Wednesday on the Senate floor, Senator Rand Paul (R-KY) slammed the “overzealous protection” that prevented him from asking a question during the Senate trial, which pertained to the alleged whistleblower and Sean Misko, a staffer of Rep. Adam Schiff. Misko and the WB had a close relationship while working together at the National Security Council and they reportedly had been overheard talking about impeaching the president in the first month of taking office.
The whistleblower filed a complaint in August with an intelligence community watchdog, Inspector General Michael Atkinson. The complaint, which cited widespread concerns inside the Trump administration, alleged that Trump appeared to pressure Ukraine’s president to launch politically motivated investigations of his Democratic rivals, reported Politico.
Atkinson indicated that the whistleblower showed “some indicia of an arguable political bias” but after reviewing the complaint and deemed it “urgent” and credible, triggering a requirement to transmit the complaint to Congress. The director of national intelligence, though instead, forwarded the complaint to the Justice Department, which overruled Atkinson’s judgment and blocked the complaint from reaching the House and Senate Intelligence Committees, as per Politico.
In September, House Intelligence Chairman Adam Schiff (D-CA) subpoenaed for the document and received it two weeks later, when DNI Joseph Maguire testified about it before Congress. Schiff later acknowledged that his staff had been in contact with the whistleblower prior to his complaint to the inspector general.
“They made a big mistake not allowing my question. My question did not talk about anybody who is a whistleblower, my question did not accuse anybody of being whistleblower, it did not make a statement believing that someone was a whistleblower. I simply named two people’s names, because I think it’s very important to know what happened,” Senator Rand Paul said on the Senate floor next to his question that Chief Justice John Roberts declined. (Continued Below)
“We’re now finding out that the FISA application was predicated upon 17 lies by the FBI, by people at high levels that were biased against the president. And it turns out it was an illegitimate investigation,” the Kentucky Senator said of the FISA report, released in December from DOJ Inspector General Michael Horowitz. “Everything they did about investigating the president was untrue and abused government, to do something [that] never should’ve done in the first place.”
“Here’s my question: ‘Are you aware that the House Intelligence Committee staffer Sean Misko had a close relationship with Eric Ciaramella while at the National Security Council together? And are you aware and how did you respond to reports that Ciaramella and Misko may have worked together to plot impeaching the president before there were formal House impeachment proceedings?‘” he asked.
“Why did I ask this question?” Senator Rand Paul asked. “Because there are news reports saying these two people, one of them who works for Adam Schiff, and one of them who worked with this person at the National Security Council, that they knew each other and had been overheard talking about impeaching the president in the first month of his office– in January 2017. They were already plotting the impeachment.” (Continued Below)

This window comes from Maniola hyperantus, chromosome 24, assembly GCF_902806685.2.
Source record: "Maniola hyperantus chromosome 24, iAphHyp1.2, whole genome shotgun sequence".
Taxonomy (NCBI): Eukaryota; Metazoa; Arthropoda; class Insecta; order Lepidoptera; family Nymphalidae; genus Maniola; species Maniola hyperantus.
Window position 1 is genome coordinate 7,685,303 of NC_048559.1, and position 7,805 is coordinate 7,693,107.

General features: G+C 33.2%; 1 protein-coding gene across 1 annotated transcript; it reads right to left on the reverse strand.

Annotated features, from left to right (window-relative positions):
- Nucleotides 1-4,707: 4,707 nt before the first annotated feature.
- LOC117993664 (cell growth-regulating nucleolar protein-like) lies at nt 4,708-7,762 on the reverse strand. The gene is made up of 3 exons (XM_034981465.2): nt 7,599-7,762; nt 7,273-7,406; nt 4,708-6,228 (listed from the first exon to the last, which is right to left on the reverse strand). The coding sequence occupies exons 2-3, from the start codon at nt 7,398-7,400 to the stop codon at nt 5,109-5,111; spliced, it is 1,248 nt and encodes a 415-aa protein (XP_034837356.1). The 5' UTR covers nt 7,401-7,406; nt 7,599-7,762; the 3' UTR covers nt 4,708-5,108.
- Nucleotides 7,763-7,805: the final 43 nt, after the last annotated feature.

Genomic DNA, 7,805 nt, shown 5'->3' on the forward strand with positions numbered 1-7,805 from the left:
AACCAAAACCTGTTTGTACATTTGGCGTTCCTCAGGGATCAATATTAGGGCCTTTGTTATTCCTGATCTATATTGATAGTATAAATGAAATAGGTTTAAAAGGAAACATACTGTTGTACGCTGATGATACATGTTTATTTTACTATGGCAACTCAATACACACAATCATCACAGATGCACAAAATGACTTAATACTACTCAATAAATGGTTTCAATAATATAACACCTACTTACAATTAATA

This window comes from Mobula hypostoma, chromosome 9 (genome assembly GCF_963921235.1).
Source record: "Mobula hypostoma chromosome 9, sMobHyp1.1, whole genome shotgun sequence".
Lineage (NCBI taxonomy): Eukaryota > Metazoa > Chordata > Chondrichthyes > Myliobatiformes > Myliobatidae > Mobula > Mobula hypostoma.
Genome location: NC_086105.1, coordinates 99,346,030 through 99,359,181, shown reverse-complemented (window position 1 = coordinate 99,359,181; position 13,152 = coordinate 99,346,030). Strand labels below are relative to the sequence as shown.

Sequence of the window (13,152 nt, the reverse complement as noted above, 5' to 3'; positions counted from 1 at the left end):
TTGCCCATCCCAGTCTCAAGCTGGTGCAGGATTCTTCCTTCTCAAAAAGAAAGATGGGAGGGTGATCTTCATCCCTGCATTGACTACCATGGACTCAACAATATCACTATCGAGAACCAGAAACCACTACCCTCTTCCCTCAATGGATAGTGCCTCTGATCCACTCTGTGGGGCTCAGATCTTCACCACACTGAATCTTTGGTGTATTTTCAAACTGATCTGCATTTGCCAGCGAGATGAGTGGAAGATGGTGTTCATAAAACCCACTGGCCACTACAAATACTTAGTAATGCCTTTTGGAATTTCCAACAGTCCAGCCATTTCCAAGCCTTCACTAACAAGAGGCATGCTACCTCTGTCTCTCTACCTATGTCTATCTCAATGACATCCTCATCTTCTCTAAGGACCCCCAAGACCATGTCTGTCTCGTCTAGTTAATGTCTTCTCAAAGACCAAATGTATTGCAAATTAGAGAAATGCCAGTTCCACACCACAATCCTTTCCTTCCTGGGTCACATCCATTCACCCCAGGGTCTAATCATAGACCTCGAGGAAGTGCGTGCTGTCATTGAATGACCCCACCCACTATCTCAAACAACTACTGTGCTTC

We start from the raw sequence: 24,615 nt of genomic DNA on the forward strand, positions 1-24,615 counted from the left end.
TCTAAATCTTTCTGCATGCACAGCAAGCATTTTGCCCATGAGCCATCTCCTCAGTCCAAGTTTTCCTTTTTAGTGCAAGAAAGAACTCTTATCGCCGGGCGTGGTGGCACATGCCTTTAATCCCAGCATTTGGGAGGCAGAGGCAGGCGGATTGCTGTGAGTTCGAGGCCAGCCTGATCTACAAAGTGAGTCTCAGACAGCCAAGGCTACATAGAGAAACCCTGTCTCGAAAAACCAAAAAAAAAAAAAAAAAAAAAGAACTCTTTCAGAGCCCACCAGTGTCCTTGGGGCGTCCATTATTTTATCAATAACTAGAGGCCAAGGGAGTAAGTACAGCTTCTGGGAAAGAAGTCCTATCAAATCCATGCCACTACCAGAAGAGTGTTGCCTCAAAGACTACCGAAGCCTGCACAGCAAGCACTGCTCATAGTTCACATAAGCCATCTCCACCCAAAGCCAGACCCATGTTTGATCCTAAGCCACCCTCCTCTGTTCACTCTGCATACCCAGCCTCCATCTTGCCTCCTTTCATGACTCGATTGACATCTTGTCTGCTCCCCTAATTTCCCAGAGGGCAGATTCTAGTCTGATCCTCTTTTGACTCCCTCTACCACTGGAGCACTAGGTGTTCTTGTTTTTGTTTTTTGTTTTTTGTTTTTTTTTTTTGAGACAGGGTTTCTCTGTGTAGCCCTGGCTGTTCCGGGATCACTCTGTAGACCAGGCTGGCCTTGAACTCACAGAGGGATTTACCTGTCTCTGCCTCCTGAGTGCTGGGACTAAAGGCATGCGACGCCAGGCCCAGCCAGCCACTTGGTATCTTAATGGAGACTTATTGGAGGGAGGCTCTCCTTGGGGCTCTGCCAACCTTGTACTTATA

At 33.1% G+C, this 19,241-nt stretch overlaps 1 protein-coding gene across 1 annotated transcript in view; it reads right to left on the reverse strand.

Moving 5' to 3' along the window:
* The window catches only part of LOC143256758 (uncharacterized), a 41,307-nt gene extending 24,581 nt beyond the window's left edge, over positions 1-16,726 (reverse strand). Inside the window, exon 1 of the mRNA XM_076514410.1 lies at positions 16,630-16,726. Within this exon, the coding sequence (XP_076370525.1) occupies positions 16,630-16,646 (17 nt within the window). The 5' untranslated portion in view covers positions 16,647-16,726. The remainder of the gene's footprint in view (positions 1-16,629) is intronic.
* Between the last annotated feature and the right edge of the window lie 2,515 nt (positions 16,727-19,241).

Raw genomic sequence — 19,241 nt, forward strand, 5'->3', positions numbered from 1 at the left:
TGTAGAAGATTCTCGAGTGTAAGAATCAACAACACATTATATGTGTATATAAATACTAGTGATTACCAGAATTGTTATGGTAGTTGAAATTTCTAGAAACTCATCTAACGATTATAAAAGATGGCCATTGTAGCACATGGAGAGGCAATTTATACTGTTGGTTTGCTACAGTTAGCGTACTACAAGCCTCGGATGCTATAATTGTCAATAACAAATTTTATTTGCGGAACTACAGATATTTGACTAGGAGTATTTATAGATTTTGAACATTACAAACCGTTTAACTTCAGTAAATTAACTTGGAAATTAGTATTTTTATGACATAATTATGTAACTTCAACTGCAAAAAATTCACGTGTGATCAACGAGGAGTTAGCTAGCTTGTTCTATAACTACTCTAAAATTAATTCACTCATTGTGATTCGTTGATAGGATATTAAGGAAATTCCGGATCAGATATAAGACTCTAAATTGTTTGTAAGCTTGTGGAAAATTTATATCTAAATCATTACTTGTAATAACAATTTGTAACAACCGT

Senator Rand Paul explained that the law does not preserve anonymity for the protection of the whistleblower. “His boss is not supposed to say anything about him, he’s not supposed to be fired,” he said.
“If six people who all worked together at the National Security Council knew each other and gamed the system, knowing that they would get these protections– they gamed the system in order to try to bring down the president, we should know about that,” he demanded. “If they had extreme bias going into the impeachment, we should know about that.”
“I think the question is an important one and I think we should still get to the bottom of it. Were people plotting to bring down the president? They were plotting in advance of the election. Were they plotting within the halls of government to bring down the president? These people also knew the Vindman brothers, who are still in government. You’ve got two Vindman brothers … who know Eric Ciaramella, who also knows Sean Misko, who also knew two other people working on Adam Schiff’s staff,” Senator Paul explained. (Video Below)
“How am I prevented from asking a question when nobody seems to admit that they know who this person is? My point is: by having such protections, such overzealous protection, we don’t get to the root of the matter of how this started. [Be]cause this could happen again. When the institution of the bureaucracy, when the intelligence community with all the power to listen to every phone conversation you have has political bias and can gain the system to go after you, that’s a real worry,” Senator Rand Paul said. [Emphasis added].
“It’s a real worry that they spied on the president. But what if you’re you’re an average, ordinary American? What if you’re just a supporter of President Trump? Or you’re a Republican or a Conservative? Are we not concerned that secret courts could allow for warrants to listen to your phone calls, to tap into your emails, to read your text messages? I’m very concerned about that. It isn’t really about the whistleblower so much, it’s about reforming government. It’s about limiting the power of what they can do as secret courts,” he added.
Senator Rand Paul’s full remarks:
— CSPAN (@cspan) February 4, 2020